- Education of children focused on hard facts and dry pragmatism, stifling imagination and higher pursuits, such that they could become better workers in a society geared too much towards capitalism.
- Man's inhumanity to man in materialistic Victorian England.
These social criticisms are all intertwined, and of course are themes in many of Dickens' other works. Hard Times is concentrated; severe space limitations cut the book to about 1/3 his previous four novels, and the result is a focus that some enjoy and others don't. It's not his best but worth a read.
This is the shortest of his novels and is set in the fictitious industrial town of Coketown where the factories belch smoke all day and soot covers the landscape. The subject matter is as dark as the setting, as we read of abuse, suppression and betrayal. This is not a book to read for it’s happy ending, being much darker than David Copperfield or Oliver Twist. The characters on these pages do not get a chance to turn their lives around.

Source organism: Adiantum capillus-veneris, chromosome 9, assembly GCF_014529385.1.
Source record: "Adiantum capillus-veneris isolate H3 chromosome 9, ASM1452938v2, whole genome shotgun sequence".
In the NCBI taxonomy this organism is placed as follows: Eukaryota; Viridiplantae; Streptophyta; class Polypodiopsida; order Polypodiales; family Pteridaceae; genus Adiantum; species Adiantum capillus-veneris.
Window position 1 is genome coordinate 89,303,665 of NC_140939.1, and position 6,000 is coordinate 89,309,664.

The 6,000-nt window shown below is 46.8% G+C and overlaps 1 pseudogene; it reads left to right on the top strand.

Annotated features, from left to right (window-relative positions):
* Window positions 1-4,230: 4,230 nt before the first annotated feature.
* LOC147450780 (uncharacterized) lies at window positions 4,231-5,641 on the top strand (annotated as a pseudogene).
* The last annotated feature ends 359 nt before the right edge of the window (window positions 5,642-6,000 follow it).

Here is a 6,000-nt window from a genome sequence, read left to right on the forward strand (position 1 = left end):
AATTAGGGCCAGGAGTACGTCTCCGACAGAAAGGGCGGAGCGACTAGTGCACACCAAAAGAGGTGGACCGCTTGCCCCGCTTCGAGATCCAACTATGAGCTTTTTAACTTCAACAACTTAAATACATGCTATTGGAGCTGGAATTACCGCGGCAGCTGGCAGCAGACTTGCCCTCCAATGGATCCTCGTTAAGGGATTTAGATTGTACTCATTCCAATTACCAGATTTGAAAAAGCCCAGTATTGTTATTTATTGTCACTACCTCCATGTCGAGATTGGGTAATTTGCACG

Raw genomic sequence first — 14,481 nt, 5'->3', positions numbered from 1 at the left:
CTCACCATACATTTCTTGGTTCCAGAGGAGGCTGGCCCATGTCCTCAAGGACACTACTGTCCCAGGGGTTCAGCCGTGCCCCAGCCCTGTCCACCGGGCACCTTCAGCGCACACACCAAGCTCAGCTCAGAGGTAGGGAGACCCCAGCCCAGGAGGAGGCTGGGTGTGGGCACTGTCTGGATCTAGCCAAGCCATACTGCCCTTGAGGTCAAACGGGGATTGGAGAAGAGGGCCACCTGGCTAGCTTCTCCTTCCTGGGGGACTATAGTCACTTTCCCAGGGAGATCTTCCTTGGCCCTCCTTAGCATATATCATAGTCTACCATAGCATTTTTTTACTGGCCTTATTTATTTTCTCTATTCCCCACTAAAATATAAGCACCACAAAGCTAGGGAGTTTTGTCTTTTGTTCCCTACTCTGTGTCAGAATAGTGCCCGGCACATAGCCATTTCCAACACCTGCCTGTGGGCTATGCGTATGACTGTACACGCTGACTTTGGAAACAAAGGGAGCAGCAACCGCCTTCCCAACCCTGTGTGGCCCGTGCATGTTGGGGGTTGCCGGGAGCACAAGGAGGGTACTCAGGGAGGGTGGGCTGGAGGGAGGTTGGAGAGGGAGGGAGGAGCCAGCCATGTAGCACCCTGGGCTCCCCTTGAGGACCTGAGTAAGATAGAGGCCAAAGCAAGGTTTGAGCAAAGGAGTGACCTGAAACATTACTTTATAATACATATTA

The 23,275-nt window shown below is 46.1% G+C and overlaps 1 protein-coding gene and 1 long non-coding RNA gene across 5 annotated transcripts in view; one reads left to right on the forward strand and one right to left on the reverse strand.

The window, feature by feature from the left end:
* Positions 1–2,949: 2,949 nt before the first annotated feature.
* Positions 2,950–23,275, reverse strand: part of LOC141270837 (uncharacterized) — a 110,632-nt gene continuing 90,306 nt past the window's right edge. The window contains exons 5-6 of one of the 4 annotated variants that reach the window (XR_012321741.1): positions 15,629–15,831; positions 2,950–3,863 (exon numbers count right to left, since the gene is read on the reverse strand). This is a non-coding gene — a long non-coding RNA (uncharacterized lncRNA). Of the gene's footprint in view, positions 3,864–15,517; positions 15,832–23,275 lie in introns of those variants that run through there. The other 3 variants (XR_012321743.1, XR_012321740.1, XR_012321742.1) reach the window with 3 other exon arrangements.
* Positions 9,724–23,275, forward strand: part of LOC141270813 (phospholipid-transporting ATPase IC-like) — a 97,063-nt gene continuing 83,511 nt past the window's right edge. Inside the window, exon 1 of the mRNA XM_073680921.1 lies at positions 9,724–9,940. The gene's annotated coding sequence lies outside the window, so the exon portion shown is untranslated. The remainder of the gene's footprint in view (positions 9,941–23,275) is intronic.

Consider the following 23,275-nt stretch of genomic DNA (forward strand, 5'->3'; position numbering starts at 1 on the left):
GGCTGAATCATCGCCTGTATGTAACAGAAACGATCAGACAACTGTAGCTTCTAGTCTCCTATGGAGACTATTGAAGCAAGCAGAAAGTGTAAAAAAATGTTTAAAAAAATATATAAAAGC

I read Hard Times in installment form just as it was originally published in 1854 and although it is a socially conscious, agenda-drive book, there is also a good story here about the citizens of Coketown, many with the wonderfully descriptive names that Dickens bestows upon his characters. Being a shorter book kept the focus on moving the story along and, rather than pages of description or long winded asides, the prose was stylish and clever. As a fan of Dickens, I enjoyed both the fine writing and the sharp social criticism that one comes to expect of this author.